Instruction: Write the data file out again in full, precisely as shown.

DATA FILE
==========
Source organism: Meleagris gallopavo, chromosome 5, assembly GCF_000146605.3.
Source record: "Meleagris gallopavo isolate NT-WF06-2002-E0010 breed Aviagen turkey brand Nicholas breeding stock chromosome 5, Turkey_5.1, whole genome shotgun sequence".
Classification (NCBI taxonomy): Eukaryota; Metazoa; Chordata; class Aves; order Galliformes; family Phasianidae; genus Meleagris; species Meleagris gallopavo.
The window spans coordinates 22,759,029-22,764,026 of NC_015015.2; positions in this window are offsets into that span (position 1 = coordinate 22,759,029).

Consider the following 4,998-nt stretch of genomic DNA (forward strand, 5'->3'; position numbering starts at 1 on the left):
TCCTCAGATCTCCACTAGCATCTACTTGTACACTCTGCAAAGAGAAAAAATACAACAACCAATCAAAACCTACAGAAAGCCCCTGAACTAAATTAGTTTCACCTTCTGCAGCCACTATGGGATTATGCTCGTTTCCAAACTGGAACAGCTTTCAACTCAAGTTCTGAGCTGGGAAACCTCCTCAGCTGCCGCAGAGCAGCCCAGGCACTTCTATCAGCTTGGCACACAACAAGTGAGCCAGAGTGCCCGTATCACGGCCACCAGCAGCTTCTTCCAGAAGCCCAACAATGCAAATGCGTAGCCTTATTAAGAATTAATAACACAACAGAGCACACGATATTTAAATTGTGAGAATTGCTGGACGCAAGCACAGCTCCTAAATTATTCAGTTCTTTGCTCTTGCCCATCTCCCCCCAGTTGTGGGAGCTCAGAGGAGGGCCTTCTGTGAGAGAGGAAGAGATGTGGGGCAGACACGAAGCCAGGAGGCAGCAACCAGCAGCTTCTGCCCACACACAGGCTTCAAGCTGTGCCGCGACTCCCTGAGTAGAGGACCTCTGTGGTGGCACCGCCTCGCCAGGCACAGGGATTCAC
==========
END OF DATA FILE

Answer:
Source organism: Meleagris gallopavo, chromosome 5, assembly GCF_000146605.3.
Source record: "Meleagris gallopavo isolate NT-WF06-2002-E0010 breed Aviagen turkey brand Nicholas breeding stock chromosome 5, Turkey_5.1, whole genome shotgun sequence".
Classification (NCBI taxonomy): Eukaryota; Metazoa; Chordata; class Aves; order Galliformes; family Phasianidae; genus Meleagris; species Meleagris gallopavo.
The window spans coordinates 22,759,029-22,764,026 of NC_015015.2; positions in this window are offsets into that span (position 1 = coordinate 22,759,029).

Consider the following 4,998-nt stretch of genomic DNA (forward strand, 5'->3'; position numbering starts at 1 on the left):
TCCTCAGATCTCCACTAGCATCTACTTGTACACTCTGCAAAGAGAAAAAATACAACAACCAATCAAAACCTACAGAAAGCCCCTGAACTAAATTAGTTTCACCTTCTGCAGCCACTATGGGATTATGCTCGTTTCCAAACTGGAACAGCTTTCAACTCAAGTTCTGAGCTGGGAAACCTCCTCAGCTGCCGCAGAGCAGCCCAGGCACTTCTATCAGCTTGGCACACAACAAGTGAGCCAGAGTGCCCGTATCACGGCCACCAGCAGCTTCTTCCAGAAGCCCAACAATGCAAATGCGTAGCCTTATTAAGAATTAATAACACAACAGAGCACACGATATTTAAATTGTGAGAATTGCTGGACGCAAGCACAGCTCCTAAATTATTCAGTTCTTTGCTCTTGCCCATCTCCCCCCAGTTGTGGGAGCTCAGAGGAGGGCCTTCTGTGAGAGAGGAAGAGATGTGGGGCAGACACGAAGCCAGGAGGCAGCAACCAGCAGCTTCTGCCCACACACAGGCTTCAAGCTGTGCCGCGACTCCCTGAGTAGAGGACCTCTGTGGTGGCACCGCCTCGCCAGGCACAGGGATTCAC